The study of the Sanskrit language, the most important classical language of the Indian subcontinent, is the gateway for exploring the various intellectual, literary and artistic traditions - associated especially with Hinduism, Buddhism, and Jainism - that have shaped South Asian civilisation, and which have played a profound role in forming Asia as a whole. The Sanskrit minor is designed to foster a sophisticated grasp of developments in religion, literature and philosophy throughout South Asia (India, Pakistan, Bangladesh, Sri Lanka, Nepal and Bhutan), Central Asia, South East Asia and Tibet, as well as an understanding of the broader social and historical contexts in which these developments took place.
On completion of the minor, you will find yourself well placed to adopt a critical yet self-aware and balanced ‘big-picture’ perspective upon South Asian society and culture (and more broadly, Asian society and culture). Your background in seeing South Asian civilisation as a whole by way of your exposure to formative Sanskrit texts such as the Mahābhārata, Rāmāyaṇa and Bhagavad Gītā, will enable you to see beyond stereotypes and media hype in forming sophisticated and insightful responses to critical issues in both ancient and contemporary South Asia, such as, caste, inter-religious tension, dowry and arranged marriages.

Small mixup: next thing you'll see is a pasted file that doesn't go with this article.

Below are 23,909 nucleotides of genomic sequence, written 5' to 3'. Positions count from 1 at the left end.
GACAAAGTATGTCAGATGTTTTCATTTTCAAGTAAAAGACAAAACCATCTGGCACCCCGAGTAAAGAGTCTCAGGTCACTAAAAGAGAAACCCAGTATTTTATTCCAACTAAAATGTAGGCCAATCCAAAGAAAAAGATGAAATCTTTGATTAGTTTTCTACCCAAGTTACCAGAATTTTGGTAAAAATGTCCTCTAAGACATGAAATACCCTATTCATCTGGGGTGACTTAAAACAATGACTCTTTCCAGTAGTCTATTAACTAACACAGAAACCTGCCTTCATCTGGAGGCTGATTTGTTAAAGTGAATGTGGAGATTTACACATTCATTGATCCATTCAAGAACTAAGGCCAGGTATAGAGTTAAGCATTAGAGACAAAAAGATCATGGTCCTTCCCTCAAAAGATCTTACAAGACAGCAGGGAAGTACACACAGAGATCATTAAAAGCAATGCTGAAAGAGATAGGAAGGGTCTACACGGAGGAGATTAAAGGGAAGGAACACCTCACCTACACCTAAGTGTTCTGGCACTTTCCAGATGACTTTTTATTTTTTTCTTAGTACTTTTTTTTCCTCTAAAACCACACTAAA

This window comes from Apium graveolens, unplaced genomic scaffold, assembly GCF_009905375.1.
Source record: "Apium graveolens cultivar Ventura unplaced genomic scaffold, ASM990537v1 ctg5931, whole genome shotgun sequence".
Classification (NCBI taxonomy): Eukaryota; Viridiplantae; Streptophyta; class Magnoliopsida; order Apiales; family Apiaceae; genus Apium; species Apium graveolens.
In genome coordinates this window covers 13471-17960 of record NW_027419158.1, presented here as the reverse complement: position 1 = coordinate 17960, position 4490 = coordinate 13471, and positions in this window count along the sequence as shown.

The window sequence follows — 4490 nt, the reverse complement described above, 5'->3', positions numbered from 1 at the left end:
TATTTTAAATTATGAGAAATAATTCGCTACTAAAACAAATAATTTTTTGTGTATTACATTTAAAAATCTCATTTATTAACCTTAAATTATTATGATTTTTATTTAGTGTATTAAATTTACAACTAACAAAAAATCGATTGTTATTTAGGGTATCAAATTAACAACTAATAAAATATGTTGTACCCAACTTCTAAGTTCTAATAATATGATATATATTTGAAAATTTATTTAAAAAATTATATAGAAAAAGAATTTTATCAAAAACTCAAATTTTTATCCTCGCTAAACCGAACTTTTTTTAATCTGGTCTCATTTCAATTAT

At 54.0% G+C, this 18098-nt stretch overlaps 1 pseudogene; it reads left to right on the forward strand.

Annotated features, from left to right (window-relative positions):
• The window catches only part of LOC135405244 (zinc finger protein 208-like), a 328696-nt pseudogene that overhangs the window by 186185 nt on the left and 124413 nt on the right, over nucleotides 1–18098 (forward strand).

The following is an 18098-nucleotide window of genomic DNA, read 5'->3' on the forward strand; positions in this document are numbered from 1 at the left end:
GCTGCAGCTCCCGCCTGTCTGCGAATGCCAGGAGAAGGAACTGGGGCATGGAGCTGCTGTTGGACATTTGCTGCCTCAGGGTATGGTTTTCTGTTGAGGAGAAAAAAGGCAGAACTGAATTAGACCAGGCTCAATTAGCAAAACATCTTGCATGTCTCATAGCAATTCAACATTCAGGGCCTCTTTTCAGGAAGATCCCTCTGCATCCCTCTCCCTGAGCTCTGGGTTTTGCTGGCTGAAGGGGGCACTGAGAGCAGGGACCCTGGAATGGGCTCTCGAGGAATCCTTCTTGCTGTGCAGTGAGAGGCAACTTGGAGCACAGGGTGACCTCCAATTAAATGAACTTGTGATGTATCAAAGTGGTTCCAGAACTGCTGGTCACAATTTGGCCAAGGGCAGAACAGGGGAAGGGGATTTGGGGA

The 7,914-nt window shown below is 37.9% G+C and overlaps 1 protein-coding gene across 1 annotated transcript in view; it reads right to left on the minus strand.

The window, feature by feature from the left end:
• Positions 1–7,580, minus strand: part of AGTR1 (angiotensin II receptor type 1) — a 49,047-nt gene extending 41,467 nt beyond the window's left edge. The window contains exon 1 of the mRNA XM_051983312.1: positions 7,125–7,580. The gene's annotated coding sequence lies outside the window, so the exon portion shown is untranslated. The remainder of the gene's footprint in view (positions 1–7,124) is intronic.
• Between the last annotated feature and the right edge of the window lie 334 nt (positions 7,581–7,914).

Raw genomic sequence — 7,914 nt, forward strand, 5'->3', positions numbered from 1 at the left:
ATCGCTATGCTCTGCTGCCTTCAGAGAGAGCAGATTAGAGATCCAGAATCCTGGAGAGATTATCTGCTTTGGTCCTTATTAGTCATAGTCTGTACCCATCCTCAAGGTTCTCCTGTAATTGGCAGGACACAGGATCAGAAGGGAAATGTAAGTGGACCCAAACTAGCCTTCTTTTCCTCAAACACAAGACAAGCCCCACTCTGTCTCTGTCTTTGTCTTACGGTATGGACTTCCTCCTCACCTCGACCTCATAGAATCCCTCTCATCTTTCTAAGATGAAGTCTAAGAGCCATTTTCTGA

Students are encouraged to further deepen their understanding of Indian religion, philosophy, history, literature, art and culture through taking units with Indian and Buddhist content offered in the Asian Studies program.
The Sanskrit minor requirements are listed in the Sanskrit unit of study table. Students currently undertake third year units by cross-institutional study via ANU flexible delivery (please contact the Department for further details).
More information and current contact details for academic coordinators can be found on the Asian Studies website.